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Not-So-Green Confessions

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This is a Guest Post by Sustainable PF who writes with his wife, Mrs. SPF, at Sustainable Personal Finance where they discuss balancing their financial goals with their lifestyle and beliefs regarding sustainable living in Ontario, Canada.

Psst.  I have a not-so-green confession to make.  Actually, make that five.  Mrs. SPF and I don’t do every last thing we possibly could do to be green and save money.  We write about our ideas and actions a lot but I have to admit we don’t actually implement each and every sustainable / green / eco-friendly thing one can dream of.  Today I will share a few of our not-so-green confessions with you. Specifically, I’ll want to discuss areas where we are looking to improve in our journey and challenge to achieve balance between our beliefs regarding sustainable living and our personal finances.

First, I drive too fast.  Here in Ontario, Canada we have a highway that has a posted speed limit of 100 km/h (65 mp/h) but if you are going 100 km/h you are being passed by every car on the road.  The truckers, the minivans filled to the brim with Mom and kids and senior citizens too.  The police don’t seem to enforce the speed limit until you’re speeding away at 125 km/h or more.  To feel safe when driving on this main highway, believe it or not, you almost need to “go with the flow of traffic” or else you are having your bumper ridden and other motorists are weaving in and our to get by you.  Thing is, by speeding I am not using fuel efficiently and I know it.  Every 10 km/h over 100 km/h I drive I know I burn fuel 10% more quickly and that means 10% less fuel and financial efficiency.  Driving at 125 km/h means our car is getting 25% fewer miles to the gallon.  Additionally, more oil is extracted from the earth and burned into the air we breathe and all the while our family has less money because we burned too much gas by keeping up with the joneses.  So I’m trying to slow down when I drive.  The other weekend on the way home I dropped to 110 km/h (and was passed by every driver on the highway) but I could see the mpg reading on the dash was much higher than usual, which was a good feeling.

My second confession is that we don’t yet have a clothesline installed at our new (very old) house.  We definitely see our share of winter here in Ontario.  About 5 months of the year you risk the chance of your wet clothes freezing if they are “drying” on the line.  The other 7 months however, we have the opportunity to dry our clothes outside – we just haven’t done so yet.  After buying a home together last fall it didn’t make sense to put a clothesline up as winter was on its way.  This spring (hopefully around the corner – the snow is almost gone!) we plan to install a clothesline.  This should help us save electricity and the power required to generate the electricity which will reduce our carbon footprint.  If we get really gung-ho about clothesline drying we may hang lines in our basement for winter time drying.  It may take a few days to dry clothes but running a dryer is a major drain on the grid and our bank balance.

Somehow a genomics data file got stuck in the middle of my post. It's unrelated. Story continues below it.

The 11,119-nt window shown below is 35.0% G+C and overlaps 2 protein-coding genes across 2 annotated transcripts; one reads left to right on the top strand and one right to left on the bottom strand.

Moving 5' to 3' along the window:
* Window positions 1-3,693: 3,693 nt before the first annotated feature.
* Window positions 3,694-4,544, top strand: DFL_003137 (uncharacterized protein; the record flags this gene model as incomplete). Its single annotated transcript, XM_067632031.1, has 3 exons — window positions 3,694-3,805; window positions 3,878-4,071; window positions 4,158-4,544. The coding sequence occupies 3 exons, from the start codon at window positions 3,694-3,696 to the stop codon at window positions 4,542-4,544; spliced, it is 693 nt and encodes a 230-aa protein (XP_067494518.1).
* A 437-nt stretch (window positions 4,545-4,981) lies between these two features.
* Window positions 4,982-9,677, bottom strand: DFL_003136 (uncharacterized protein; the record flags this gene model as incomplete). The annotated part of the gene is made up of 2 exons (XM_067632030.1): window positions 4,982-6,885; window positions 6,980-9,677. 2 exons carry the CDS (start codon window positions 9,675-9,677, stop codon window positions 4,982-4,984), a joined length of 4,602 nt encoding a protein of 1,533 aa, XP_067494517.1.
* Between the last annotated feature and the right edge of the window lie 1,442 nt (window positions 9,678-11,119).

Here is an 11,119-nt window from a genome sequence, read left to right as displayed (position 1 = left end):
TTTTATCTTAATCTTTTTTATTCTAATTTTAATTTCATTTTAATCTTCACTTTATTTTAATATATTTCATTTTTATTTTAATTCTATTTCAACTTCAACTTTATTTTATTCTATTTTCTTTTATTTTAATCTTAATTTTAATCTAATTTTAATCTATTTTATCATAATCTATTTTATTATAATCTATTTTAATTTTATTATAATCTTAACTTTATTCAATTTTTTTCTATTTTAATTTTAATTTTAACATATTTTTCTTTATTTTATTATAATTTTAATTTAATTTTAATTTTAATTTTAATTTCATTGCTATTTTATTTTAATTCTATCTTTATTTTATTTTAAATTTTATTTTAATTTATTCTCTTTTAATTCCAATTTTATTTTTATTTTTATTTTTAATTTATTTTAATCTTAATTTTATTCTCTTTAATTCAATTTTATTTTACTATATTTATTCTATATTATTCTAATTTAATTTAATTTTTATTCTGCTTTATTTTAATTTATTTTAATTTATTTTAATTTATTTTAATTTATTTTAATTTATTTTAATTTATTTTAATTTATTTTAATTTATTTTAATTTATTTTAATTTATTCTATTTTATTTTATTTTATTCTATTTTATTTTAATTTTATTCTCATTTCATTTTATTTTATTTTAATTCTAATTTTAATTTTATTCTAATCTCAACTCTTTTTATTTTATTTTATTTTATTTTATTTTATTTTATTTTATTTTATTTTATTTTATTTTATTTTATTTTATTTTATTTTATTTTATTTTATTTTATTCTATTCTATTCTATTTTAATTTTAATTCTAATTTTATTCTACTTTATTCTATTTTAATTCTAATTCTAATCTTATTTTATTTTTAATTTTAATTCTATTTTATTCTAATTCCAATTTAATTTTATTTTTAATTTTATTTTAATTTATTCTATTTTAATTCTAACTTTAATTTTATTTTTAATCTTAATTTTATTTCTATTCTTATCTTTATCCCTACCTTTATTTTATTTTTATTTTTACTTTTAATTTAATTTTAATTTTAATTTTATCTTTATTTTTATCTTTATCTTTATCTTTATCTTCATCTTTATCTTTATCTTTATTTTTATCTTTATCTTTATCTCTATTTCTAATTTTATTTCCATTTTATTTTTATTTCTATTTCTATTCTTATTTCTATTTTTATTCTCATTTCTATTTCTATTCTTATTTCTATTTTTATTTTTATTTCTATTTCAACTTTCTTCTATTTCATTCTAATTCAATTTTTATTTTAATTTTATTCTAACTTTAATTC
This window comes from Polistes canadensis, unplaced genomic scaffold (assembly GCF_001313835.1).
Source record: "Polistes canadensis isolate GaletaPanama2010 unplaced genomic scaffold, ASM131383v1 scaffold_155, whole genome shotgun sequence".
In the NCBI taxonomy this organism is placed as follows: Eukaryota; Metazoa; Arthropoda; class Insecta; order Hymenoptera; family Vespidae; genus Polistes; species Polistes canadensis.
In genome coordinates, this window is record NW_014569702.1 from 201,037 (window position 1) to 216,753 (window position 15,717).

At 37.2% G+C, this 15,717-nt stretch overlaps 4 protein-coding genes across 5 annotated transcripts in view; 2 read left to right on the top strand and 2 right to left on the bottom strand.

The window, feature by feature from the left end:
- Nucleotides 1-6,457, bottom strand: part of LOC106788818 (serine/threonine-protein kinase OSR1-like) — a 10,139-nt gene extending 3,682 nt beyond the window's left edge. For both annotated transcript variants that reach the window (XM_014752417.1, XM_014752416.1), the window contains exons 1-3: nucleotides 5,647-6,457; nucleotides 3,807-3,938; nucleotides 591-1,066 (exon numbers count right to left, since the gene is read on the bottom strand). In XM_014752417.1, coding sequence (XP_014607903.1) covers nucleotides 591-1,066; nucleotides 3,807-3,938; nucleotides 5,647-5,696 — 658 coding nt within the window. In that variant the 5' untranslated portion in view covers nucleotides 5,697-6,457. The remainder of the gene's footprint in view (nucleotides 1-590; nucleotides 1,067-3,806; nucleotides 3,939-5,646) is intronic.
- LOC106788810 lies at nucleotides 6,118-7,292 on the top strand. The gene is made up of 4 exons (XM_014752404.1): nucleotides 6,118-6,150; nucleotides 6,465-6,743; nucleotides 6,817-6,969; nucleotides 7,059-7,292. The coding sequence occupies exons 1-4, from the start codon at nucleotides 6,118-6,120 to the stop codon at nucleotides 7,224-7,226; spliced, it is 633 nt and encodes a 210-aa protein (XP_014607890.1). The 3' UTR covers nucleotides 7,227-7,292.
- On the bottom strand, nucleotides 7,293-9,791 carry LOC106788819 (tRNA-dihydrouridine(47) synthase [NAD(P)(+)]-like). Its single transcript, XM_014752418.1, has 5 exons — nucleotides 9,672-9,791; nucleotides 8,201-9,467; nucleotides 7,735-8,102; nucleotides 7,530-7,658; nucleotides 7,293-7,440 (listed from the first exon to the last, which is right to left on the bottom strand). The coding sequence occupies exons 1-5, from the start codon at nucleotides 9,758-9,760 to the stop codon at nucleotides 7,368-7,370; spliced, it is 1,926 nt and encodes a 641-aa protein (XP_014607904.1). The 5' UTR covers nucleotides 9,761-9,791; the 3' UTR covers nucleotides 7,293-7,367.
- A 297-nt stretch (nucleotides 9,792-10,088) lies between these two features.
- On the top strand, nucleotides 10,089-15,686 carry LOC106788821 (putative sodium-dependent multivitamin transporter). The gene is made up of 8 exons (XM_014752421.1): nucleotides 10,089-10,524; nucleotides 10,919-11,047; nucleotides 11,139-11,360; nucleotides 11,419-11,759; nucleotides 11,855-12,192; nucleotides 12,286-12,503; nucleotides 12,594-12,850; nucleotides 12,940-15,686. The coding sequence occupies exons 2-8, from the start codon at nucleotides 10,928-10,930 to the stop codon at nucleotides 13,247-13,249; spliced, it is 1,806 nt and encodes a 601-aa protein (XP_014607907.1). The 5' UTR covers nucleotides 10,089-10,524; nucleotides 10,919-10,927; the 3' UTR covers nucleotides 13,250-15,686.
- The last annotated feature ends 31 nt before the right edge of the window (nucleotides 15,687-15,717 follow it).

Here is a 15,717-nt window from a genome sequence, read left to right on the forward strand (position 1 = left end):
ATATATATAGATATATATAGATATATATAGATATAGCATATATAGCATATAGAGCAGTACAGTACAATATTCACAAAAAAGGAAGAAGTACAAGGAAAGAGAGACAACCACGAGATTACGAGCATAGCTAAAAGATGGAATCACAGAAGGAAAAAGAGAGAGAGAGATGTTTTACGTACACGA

Along our winter theme, our third not-so-green current habit, we really need to stop using salt to melt the ice from our walkway and driveway.  I’ve seen some “eco-friendly” de-icing products for sale but haven’t taken the time to research how green these products are in terms of being plant and pet friendly.  My summer / fall homework will be to read more about these “green” de-icers.  If they aren’t all they’re advertised to be we’ll make the switch to using kitty litter to reduce ice and make our sidewalk less slippery.

Mrs. SPF and I bought our home knowing it had an inefficient heat source in the sunroom addition – baseboard heaters.  Electric heat is an extremely inefficient way to heat a home.  The rest of our home has boiler/radiator heat which is a nice slow and even natural gas heat but that sunroom is a massive hit to our electric bill.  For our fourth improvement these baseboard heaters have to go and we need to install a more efficient solution.  We performed our ecoEnergy Retrofit last fall prior to the program ending so it seems silly to us that we have a very efficient (for a 100 year old house) home with one room still wasting energy and money.

Lastly, we confess that we love to buy local food. Last weekend we bought some local maple syrup, eggs and beef.  When we have the opportunity we try to buy local apples, pears, pork, apple cider, wine, berries of all sorts and dairy products.  The one thing we have not been buying locally has been chicken primarily due to local free range chicken being so expensive (like $25 for a chicken!). Lo and behold, Mrs. SPF told me tonight she learned that the local market & butcher that is a five minute walk from our house is selling free range, organic, fresh chickens for approximately $10 a piece (compared to about $7-$8 in the grocery store for mass produced poorly treated chickens).  We’re sold!

So these are our confessions.  We will make some changes in our lives this year that are long overdue.  Our wallets and more importantly the earth we inhabit will be the better for it.

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Amanda L. Grossman is a Certified Financial Education Instructor, Plutus Foundation Grant Recipient, and founder of Frugal Confessions. Over the last 10 years, her money work helping people with how to save money and how to manage money has been featured in Kiplinger, Washington Post, U.S. News & World Report, Business Insider, LifeHacker, Woman's World, Woman's Day, ABC 13 Houston, Keybank, and more. Read more here.

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